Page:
>No, it can’t. If you do this, the computer will not POST.

          When I get home from work, or if time next break, I’ll take pictures of my fully POST-ed DELL Latitude E6400 (Compal LA-3801P PCB in an aluminium+magnesium alloy case) With the keyboard lifted and on the screen with this missing ROM labelled and pointed out via a POST-IT note…. Unless Intel have gotten more sneaky by inventing and selling invisible ROMs to hide the firmware in such a way that it looks like there is no physical 2nd ROM soldered at all there?

          Oh, and the reading of the Mobile 4 series (aka GM45 etc) implies that IME is optional, Quote:
          “For details on implementing Intel Management Engine
          on the platform, please see the Platform Intel ME-EC Interaction Specification
          Page 34 [LINK]

          Oh, and so far, admittedly I am not fully familiar with this chipset’s ins and outs, thus will come across a lot of gotchas and self-debunking.
          However a more constructive counter argument from you could be of more value, like the help and advice that GNUtoo gave above and what extremely valuable and research-sparking resources Matt gave to us.

        2. That’s why IME is fundamentally broken by design there is no way to actually turn it off.
          God forbid anyone has ME enabled machines running anything mission critical while connected to the Internet using the built in bios supported NIC.

      2. The ME does more than present the specter of a back door as a remote management interface. It is a very much like a BMC for systems that are not servers. So it handles things like aspects of power management and thermal control. There will be more but they are going to be buried in specs and I only read things like the PCH specs when I need to for work. So disabling it isn’t a straightforward manner. you’d be better off blocking the ports it uses on your network in the same way they block access to IPMI traffic and BMC management ports in the datacenter (it would be even better if it had its own dedicated MAC you could put on a dedicated VLAN, but it looks a lot more like a shared LOM port in the server space).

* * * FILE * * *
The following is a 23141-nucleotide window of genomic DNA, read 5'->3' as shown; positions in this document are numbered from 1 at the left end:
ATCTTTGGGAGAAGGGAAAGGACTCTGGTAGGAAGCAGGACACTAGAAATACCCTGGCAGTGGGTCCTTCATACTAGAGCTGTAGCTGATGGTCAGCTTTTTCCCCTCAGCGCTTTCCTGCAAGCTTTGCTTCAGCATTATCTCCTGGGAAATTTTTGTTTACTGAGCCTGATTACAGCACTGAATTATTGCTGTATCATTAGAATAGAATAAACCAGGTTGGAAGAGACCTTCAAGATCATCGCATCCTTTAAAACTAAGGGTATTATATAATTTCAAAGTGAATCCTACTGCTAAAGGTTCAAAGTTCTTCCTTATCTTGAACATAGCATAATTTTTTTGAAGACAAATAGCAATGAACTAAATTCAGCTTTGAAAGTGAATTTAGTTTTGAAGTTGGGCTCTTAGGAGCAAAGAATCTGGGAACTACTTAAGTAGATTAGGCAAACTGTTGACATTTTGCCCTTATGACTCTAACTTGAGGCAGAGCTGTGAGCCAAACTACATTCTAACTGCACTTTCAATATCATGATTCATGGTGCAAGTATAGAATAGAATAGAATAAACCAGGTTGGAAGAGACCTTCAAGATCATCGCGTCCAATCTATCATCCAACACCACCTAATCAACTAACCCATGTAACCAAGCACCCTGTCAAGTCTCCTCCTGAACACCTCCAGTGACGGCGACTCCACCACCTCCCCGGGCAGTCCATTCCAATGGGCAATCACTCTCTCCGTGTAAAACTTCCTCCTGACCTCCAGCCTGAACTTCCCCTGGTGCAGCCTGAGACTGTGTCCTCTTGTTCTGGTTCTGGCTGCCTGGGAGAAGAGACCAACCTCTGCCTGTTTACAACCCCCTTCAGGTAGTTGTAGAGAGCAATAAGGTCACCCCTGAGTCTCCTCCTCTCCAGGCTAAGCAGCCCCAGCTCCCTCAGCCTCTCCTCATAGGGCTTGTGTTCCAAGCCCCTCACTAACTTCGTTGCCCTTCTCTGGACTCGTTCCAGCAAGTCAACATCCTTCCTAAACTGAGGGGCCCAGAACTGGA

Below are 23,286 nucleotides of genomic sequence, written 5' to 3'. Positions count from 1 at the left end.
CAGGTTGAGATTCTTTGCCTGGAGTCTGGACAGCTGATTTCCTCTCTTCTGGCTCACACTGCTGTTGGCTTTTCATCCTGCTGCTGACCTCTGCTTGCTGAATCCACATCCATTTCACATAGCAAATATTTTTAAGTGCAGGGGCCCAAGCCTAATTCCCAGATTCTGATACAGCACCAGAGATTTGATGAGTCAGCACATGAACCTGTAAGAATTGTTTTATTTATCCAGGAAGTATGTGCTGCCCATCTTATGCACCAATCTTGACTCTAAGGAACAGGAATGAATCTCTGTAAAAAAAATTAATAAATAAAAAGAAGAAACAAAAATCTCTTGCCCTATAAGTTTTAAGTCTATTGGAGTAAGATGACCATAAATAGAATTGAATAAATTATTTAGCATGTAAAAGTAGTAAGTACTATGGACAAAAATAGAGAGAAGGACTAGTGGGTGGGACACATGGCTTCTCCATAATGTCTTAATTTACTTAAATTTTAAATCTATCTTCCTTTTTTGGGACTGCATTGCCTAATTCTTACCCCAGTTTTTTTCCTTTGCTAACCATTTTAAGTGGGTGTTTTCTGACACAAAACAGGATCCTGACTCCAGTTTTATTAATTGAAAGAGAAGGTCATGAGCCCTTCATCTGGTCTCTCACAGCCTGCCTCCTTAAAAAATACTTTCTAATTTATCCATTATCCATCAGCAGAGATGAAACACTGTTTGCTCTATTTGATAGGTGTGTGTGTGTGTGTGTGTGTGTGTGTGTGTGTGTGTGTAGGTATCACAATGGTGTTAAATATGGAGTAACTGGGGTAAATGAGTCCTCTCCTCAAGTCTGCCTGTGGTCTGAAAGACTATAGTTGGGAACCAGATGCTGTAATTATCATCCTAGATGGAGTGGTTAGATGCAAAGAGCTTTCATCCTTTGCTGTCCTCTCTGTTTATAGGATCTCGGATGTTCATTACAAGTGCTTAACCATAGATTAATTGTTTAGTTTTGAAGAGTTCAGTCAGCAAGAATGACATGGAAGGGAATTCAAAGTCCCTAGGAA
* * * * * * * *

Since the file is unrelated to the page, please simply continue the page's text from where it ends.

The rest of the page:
I have no evidence, but I strongly suspect the ME group in Intel is based on the work of Intel’s BMC group that they dismantled I guess 10 years ago (I feel old now). The MP Xeon processor generation before the Nehalem Xeons was paired with the ESB2 southbridge which, IIRC was the last enterprise south bridge to contain a BMC.
        One company I worked for ended up acquiring a few people who were affected by this change at Intel.
        I would not be surprised if some manager managed to protect at least some people by pitching the concept of a lightweight BMC for the next generation of enterprise platforms. A little research on HECI might help understand the scope of what is going on.

        You will still need the first ROM chip in a 2 chip config. That will have the descriptor, the PCH soft straps, and the GbE firmware as well as the ME firmware. The second flash part was really handy for people developing BIOS on mobile platforms to just flash their BIOS image without composing a full ROM image. But I haven’t worked in a place doing laptop firmware development in a while. All my work for the past few years has been with server firmware.

        I recommended the Dediprog because that’s what we use at work and is the recommended solution from a large chip company I shall not name here :) But it’s not like you need a $50K hardware debugger and multiple NDAs to poke at a raw ROM image.

        One thing I’m surprised no one is discussing yet is the upcoming Intel Innovation Engine. This thing also represents a security risk, but the fact that it’s an x86 ISA means reverse engineering firmware and software for it should be a lot like the same tasks on a PC.